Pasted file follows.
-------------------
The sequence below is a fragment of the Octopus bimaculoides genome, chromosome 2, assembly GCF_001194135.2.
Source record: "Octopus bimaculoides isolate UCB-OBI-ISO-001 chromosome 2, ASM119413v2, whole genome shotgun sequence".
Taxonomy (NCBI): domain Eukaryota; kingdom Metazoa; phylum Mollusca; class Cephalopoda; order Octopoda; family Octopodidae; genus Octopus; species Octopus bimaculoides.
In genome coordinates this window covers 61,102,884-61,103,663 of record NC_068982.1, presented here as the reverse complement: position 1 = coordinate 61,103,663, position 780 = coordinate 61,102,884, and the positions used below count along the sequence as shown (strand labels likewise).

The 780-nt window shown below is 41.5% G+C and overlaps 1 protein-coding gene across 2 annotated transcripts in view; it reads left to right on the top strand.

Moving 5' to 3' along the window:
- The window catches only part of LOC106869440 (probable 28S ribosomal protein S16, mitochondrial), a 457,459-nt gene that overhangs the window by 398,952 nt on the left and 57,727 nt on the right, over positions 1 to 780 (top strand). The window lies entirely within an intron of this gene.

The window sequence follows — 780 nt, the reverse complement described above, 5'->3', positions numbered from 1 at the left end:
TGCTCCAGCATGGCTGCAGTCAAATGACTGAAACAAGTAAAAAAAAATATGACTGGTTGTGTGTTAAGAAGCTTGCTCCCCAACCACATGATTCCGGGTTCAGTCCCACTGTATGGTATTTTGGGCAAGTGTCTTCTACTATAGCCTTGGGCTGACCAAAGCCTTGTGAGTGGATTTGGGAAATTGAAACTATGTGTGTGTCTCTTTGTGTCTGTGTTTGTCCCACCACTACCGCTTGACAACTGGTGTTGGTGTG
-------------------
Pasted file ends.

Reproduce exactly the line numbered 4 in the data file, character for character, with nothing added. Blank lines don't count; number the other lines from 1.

In genome coordinates this window covers 61,102,884-61,103,663 of record NC_068982.1, presented here as the reverse complement: position 1 = coordinate 61,103,663, position 780 = coordinate 61,102,884, and the positions used below count along the sequence as shown (strand labels likewise).